ABSTRACT Bis-diamine induces conotruncal anomalies including persistent truncus arteriosus, tetralogy of Fallot, interruption of the aortic arch, and ventricular septal defect in rat embryos when administered to the mother. Bis-diamine also induces extracardiac malformations including thymic hypoplasia, facial dysmorphism, forelimb anomalies and diaphragmatic hernia. However, the teratogenic mechanisms of this chemical in early developing rat hearts have not been fully established. Chimeric studies in chick and quail embryos demonstrated that the cranial neural crest cells reached the cardiac outflow tract, contributing to aorticopulmonary and truncal septation. Since an ablation of the cranial neural crest also produced the conotruncal anomalies, bis-diamine is proposed to disturb the normal migration of cardiac neural crest cells to the heart. Based on our data concerning cardiac anomalies induced by bis-diamine, we reviewed how the cardiac malformations were morphologically established in early developing rat hearts. Our data showed that 1) cardiovascular anomalies induced by bis-diamine are time- and species or strain- dependent. 2) bis-diamine reduces the number of neural crest cells migrating to participate in the conotruncal septation, 3) bis-diamine induces anomalous coronary arteries, thin ventricular walls and epicardial defects, and 4) some embryos cultured in the medium containing bis-diamine had extra-cardiac abnormalities including abnormal location of the otic placodes and delay in mid brain closure. Conclusively, bis-diamine does not appear to merely affect the cardiac development, but rather disturbs normal development of all the organs contributed to by neural crest cells.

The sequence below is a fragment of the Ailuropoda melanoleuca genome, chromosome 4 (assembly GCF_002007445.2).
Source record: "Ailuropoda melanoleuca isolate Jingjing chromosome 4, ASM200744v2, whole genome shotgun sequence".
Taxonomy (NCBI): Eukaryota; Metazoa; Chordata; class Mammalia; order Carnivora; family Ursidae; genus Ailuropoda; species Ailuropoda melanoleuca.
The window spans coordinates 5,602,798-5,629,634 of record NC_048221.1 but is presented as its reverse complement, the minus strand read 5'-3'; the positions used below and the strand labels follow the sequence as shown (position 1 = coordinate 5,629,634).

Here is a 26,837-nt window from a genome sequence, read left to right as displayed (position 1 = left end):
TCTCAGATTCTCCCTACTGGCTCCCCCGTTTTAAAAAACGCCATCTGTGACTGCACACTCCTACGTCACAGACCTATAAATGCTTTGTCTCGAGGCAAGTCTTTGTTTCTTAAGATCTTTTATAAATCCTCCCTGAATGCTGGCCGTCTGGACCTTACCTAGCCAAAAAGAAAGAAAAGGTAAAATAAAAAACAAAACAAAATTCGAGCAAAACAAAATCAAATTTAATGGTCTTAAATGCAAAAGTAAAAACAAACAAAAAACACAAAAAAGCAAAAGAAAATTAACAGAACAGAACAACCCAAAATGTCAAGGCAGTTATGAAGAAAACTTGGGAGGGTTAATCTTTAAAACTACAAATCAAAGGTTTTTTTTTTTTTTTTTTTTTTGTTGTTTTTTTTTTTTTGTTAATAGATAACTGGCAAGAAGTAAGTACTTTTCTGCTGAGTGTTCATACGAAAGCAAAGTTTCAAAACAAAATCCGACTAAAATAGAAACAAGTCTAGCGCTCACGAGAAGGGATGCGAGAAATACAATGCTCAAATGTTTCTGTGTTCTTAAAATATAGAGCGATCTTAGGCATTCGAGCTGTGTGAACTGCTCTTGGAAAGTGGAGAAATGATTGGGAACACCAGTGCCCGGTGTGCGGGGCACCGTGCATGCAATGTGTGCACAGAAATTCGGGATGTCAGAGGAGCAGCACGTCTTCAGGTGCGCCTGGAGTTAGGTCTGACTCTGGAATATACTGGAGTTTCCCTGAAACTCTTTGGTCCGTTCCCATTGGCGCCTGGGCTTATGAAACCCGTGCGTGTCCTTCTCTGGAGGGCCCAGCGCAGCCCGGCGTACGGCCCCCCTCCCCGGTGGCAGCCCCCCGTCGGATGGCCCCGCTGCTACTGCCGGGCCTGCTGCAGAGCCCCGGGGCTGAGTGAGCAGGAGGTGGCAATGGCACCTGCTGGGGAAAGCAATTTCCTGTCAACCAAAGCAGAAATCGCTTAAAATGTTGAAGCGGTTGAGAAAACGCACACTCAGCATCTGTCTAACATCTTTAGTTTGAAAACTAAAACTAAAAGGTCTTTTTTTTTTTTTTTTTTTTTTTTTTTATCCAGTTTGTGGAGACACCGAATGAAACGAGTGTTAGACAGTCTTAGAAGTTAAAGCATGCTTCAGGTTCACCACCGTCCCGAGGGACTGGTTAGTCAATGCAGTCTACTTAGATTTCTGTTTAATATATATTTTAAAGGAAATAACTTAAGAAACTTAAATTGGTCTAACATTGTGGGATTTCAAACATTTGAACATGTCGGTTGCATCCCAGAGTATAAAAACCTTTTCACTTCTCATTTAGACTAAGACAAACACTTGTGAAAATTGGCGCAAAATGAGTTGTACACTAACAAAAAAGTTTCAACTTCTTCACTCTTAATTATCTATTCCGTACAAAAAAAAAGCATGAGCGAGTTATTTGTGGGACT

ABSTRACT Using female Chinese hamsters stimulated with pregnant mare serum gonadotropin (PMSG) and human chorionic gonadotropin (hCG), we investigated the influence of hormonal stimulation upon meiotic segregation in oocytes. In 1,576 oocytes ovulated spontaneously from 197 non-treated mature females, the number (percentage) of hyperhaploid oocytes with more than 12 (12–14) chromosomes was 16 (1.0%). These cells had no extra single chromatids, but all had extra chromosomes. Single chromatids were seen in 7 (0.4%) cells with a haploid chromosome set. On the other hand, a total of 1,329 and 1,198 second meiotic (MII) oocytes from 64 mature females and 61 immature females stimulated with PMSG and hCG, respectively, were subjected to chromosomal analysis. Single chromatids were seen in 34 (2.6%) and 62 (5.2%) of these oocytes, respectively. Since these chromatids were mostly paired and the sister chromatids existed near each other in many cells, they may have separated from some chromosomes of haploid cells. Compared with the non-treated females, the frequency of cells with single chromatids was significantly greater in oocytes from both mature and immature females stimulated with PMSG and hCG. The number (percentage) of hyperhaploid cells from mature and immature PMSG-hCG-stimulated females, respectively, was 15 (1.1%) and 14 (1.2%), which was not significantly greater than that in non-treated females. Most of these cells had extra whole chromosomes but one oocyte from mature females and one from immature females had an extra single chromatid. These findings indicate that such hormonal stimulation induces premature centromere separation in MII oocytes and precocious division at anaphase I, which can be assumed by the presence of MII cells with extra single chromatids. Considering that no or less hyperhaploid MII oocytes with an extra single chromatid were seen in oocytes from spontaneous ovulation and from artificial ovulation on hormonal stimulation, these findings suggest that the major mechanism of malsegregations at first meiotic (MI) division is not a precocious division but rather, errors such as nondisjunction of homologous chromosomes (dyads).